B major with the diminished seventh (smanioso). "A warm west wind comes sullenly complaining, like some mysterious secret, through the wood, and wherever it brushes past, the fir trees murmur, the beeches murmur to each other: 'Wherefore has our friend grown so sad?'"

E flat major (forte). "Follow him, follow him! His dress is green like the dark wood--sweet sounds of horns are his sighing words. Hearest him murmuring behind the bushes? Hearest thou the sound? The sound of horns, full of delight and sadness? 'Tis he! up and meet him."

D third, fourth, sixth, chord (piano). "Life plays its mocking game in all manner of fashions. Wherefore desire? Wherefore hope? Wherefore demand?"

C major (third) chord (fortissimo). "Let us rather dance over the open graves in wild rejoicing. Let us shout for joy, those beneath cannot hear it. Hurrah, hurrah! Dance and jollity; the devil is riding in with drums and trumpets."

C minor chords (ff. in rapid succession). "Knowest thou him not? Knowest thou him not? See, he stretches forth his burning claw to my heart! He masks himself in all sorts of absurd grimaces--as a free huntsman, as a concert director, tapeworm doctor, ricco mercante; he pitches snuffers into the strings to prevent my playing! Kreisler, Kreisler, shake thyself up? Seest thou it hiding, the pale ghost with the red burning eyes, stretching out its clawy, bony hand from beneath its torn mantle--shaking the crown of straw on its smooth bald skull? It is Madness! Johannes, be brave! Mad, mad, witch-revelry of life, wherefore shakest thou me so in thy whirling dance? Can I not escape? Is there no grain of dust in the universe on which, diminished to a fly, I can save myself from thee, horrible torturing phantom? Desist, Desist! I will behave. My manners shall be the very best. Hony soit qui mal y pense. Only let me believe the devil to be a galantuomo! I curse song and music; I lick thy feet like the drunken Caliban; free me only from my torments! Ai! Ai! abominable one! Thou hast trodden down all my flowers: not a blade of grass still greens in the terrible desert--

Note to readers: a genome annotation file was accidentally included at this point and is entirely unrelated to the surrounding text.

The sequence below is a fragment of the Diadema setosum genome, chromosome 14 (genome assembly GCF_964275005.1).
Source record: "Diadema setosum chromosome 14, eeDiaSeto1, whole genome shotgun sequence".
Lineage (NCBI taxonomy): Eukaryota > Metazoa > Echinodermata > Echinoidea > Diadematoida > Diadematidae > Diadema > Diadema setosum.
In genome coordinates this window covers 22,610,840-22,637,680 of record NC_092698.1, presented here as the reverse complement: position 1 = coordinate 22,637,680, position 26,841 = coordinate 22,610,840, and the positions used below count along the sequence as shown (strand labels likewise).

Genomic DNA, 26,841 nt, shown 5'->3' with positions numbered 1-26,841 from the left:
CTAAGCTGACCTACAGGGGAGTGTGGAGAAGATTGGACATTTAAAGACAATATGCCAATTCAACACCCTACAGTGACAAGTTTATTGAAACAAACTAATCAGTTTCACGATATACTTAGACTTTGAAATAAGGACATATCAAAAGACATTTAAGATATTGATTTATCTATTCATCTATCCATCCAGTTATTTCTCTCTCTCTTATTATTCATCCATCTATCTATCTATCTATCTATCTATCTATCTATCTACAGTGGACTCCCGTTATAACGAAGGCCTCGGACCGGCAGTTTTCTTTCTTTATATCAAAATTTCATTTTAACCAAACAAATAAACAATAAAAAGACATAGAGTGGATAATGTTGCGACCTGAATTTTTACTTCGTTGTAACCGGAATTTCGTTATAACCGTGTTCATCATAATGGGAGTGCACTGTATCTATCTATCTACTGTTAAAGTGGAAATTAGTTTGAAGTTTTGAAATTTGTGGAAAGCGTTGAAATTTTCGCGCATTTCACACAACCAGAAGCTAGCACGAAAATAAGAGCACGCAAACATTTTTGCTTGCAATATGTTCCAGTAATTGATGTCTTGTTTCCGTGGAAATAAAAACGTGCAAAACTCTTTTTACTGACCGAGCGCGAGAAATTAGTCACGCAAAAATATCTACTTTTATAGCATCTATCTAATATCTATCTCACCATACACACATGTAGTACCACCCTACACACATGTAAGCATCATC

Dead! Dead! Dead!..."

When Chapelmaster Kreisler ended, all were silent; poetry, passionate, weird, and grotesque, had poured from their friend's lips; a strange nightmare pageant had swept by them, beautiful and ghastly, like a mad Brocken medley of the triumph of Dionysos and the dance of Death.

They were all silent--all save one, and that one said: "This is all very fine, but I was told we were to have music; a good, sensible sonata of Haydn's--would have been much more the thing than all this." He was a Philistine, no doubt, but he was right; a good, sensible sonata of Haydn's--nay, the stiffest, driest, most wooden fugue ever written by the most crabbed professor of counterpoint would have been far more satisfactory for people who expected music. A most fantastic rhapsody they had indeed heard, but it had been a spoken one, and the best strings of the piano had remained hanging snapped and silent during the performance.